Magnets could help patients suffering chronic heartburn
New treatment is less invasive
Chronic heartburn, also known as gerd, keeps millions of Americans from enjoying the foods they love and can also lead to a dangerous form of cancer.
Acids leak up from the stomach into the esophagus. The only treatments are drugs that offer short-term relief or a surgery where doctors knot the stomach around the esophagus.
Now, there is a magnetic device that stops acid reflux in its tracks.
Surgeons place the device around the bottom of the esophagus in a procedure that only takes 20 minutes.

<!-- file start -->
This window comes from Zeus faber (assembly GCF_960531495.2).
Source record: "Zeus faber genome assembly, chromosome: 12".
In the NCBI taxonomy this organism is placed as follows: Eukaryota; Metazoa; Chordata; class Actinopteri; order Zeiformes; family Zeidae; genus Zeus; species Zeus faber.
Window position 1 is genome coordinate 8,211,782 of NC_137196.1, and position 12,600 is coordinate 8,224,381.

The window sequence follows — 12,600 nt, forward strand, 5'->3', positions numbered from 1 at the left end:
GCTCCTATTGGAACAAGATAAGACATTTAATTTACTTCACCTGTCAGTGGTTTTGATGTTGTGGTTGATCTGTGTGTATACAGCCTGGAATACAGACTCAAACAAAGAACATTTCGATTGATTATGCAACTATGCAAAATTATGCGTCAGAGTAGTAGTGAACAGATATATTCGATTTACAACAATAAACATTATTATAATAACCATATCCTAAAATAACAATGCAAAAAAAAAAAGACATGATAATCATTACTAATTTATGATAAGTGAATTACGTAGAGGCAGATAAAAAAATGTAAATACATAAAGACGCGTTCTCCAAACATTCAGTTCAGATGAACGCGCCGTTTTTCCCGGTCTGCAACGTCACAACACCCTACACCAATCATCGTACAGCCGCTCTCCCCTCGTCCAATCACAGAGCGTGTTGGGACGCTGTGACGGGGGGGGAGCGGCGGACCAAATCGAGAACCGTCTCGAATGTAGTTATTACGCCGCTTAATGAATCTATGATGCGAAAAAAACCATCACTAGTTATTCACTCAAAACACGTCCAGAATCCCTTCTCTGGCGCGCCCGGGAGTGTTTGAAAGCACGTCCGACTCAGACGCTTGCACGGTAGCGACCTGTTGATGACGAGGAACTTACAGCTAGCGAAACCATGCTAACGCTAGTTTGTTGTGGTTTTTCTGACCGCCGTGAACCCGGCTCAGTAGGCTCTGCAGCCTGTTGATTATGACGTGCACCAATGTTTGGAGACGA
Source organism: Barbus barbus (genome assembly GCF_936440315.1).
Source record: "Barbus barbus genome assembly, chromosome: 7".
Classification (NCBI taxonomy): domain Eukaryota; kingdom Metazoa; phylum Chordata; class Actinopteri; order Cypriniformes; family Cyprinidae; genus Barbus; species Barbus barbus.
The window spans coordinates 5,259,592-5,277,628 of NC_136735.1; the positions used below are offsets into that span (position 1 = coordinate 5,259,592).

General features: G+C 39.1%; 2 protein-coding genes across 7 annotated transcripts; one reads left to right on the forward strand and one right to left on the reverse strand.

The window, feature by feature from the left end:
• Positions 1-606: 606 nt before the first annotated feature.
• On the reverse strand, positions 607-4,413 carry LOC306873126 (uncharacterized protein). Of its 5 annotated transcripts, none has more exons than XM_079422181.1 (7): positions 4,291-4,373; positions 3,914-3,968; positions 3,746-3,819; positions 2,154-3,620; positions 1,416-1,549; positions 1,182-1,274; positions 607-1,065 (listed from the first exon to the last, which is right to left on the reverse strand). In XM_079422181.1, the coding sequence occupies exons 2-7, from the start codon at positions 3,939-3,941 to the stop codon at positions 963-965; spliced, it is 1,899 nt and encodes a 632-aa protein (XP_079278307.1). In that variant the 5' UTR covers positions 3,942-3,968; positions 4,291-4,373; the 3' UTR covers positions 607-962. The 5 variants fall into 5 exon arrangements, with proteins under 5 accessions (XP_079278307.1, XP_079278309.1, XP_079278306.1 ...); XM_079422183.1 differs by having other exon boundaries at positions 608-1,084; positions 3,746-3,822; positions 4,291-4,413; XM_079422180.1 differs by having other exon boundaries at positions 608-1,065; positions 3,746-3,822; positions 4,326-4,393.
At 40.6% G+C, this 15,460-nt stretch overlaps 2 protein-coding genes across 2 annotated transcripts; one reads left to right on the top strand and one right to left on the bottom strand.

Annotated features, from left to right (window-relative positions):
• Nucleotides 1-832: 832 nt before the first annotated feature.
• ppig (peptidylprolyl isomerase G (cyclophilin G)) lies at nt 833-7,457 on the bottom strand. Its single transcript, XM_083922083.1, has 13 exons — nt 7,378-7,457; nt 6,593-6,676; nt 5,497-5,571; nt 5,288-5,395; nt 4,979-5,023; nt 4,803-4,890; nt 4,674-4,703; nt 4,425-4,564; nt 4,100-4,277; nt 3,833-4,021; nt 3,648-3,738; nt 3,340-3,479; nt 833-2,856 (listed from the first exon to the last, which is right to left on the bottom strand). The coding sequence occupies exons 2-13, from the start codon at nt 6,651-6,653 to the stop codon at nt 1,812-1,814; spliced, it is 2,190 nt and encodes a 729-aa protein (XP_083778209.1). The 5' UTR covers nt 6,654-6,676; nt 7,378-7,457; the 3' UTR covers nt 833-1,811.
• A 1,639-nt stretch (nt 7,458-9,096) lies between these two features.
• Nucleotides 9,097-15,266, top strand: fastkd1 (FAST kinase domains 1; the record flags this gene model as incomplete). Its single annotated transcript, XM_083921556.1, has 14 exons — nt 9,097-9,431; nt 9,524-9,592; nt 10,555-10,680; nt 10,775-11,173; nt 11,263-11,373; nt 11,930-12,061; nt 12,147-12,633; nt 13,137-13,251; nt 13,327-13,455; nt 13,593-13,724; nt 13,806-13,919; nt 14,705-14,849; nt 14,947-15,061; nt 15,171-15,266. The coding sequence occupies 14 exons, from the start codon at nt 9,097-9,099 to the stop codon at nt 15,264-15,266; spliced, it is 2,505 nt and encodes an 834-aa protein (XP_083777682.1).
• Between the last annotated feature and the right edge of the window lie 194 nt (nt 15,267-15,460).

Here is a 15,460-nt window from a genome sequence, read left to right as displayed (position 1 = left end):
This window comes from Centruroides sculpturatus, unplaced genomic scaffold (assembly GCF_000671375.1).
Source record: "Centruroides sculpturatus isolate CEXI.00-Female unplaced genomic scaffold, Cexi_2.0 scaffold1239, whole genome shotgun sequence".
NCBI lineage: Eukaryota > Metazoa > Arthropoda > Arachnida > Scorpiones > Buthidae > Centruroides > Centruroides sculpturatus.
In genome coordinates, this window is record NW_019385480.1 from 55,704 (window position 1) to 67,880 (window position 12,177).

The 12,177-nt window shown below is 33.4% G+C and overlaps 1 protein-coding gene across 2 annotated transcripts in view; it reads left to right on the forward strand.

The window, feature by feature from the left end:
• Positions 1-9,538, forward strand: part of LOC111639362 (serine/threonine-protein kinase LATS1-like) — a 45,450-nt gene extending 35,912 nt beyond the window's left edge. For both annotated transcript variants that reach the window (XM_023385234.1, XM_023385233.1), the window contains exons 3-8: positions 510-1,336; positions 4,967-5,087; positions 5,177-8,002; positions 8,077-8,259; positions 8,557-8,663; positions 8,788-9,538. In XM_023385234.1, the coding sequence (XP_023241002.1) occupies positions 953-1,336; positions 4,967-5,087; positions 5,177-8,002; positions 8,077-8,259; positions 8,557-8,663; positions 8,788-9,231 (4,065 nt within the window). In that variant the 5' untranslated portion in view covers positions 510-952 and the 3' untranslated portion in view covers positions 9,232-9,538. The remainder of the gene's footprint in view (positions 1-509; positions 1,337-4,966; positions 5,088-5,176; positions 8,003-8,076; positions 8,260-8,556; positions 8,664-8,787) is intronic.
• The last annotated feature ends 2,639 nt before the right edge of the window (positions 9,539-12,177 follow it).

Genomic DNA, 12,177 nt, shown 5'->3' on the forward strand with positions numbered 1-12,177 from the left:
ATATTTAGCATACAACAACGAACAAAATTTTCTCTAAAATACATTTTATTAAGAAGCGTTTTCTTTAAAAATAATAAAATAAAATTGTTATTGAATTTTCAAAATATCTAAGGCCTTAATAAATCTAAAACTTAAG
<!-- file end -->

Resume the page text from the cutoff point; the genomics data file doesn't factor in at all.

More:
Magnetic attraction between the beads helps the esophagus open up when food goes down then close tightly so acid can't find its way up.
"And when food tries to come back up, it's closed, so nothing comes back up, but things can go through," Dr. Santiago Horgan with the University of California San Diego Health System said.
After the procedure, patients can eat what they want right away.
"I'm eating the regular food and not feeling discomfort or pain," a patient said.
Horgan said the procedure is simple to perform and there are no food restrictions.
With traditional surgery, patients are put on a special diet for six weeks.